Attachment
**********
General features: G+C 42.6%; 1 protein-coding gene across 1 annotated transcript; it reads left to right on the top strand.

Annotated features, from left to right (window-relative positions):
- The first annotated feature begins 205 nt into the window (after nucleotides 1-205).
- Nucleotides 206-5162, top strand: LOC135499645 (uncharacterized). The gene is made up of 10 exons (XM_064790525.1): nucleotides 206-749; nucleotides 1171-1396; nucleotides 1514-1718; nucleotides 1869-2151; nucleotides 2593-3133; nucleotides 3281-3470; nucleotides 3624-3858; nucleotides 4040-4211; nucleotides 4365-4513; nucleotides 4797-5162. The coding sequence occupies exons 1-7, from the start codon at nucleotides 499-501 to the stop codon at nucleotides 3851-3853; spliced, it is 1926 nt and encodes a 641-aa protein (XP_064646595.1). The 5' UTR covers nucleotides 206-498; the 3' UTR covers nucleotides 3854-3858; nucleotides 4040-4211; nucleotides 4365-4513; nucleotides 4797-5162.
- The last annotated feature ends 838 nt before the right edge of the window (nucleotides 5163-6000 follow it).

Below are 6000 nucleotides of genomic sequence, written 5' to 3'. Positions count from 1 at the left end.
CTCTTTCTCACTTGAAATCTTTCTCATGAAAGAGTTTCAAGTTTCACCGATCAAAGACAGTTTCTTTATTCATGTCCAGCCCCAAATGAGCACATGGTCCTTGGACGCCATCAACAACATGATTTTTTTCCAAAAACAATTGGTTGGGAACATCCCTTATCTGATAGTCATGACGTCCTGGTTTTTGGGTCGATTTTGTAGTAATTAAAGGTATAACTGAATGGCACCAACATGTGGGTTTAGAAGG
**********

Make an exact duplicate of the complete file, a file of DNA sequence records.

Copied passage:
General features: G+C 42.6%; 1 protein-coding gene across 1 annotated transcript; it reads left to right on the top strand.

Annotated features, from left to right (window-relative positions):
- The first annotated feature begins 205 nt into the window (after nucleotides 1-205).
- Nucleotides 206-5162, top strand: LOC135499645 (uncharacterized). The gene is made up of 10 exons (XM_064790525.1): nucleotides 206-749; nucleotides 1171-1396; nucleotides 1514-1718; nucleotides 1869-2151; nucleotides 2593-3133; nucleotides 3281-3470; nucleotides 3624-3858; nucleotides 4040-4211; nucleotides 4365-4513; nucleotides 4797-5162. The coding sequence occupies exons 1-7, from the start codon at nucleotides 499-501 to the stop codon at nucleotides 3851-3853; spliced, it is 1926 nt and encodes a 641-aa protein (XP_064646595.1). The 5' UTR covers nucleotides 206-498; the 3' UTR covers nucleotides 3854-3858; nucleotides 4040-4211; nucleotides 4365-4513; nucleotides 4797-5162.
- The last annotated feature ends 838 nt before the right edge of the window (nucleotides 5163-6000 follow it).

Below are 6000 nucleotides of genomic sequence, written 5' to 3'. Positions count from 1 at the left end.
CTCTTTCTCACTTGAAATCTTTCTCATGAAAGAGTTTCAAGTTTCACCGATCAAAGACAGTTTCTTTATTCATGTCCAGCCCCAAATGAGCACATGGTCCTTGGACGCCATCAACAACATGATTTTTTTCCAAAAACAATTGGTTGGGAACATCCCTTATCTGATAGTCATGACGTCCTGGTTTTTGGGTCGATTTTGTAGTAATTAAAGGTATAACTGAATGGCACCAACATGTGGGTTTAGAAGG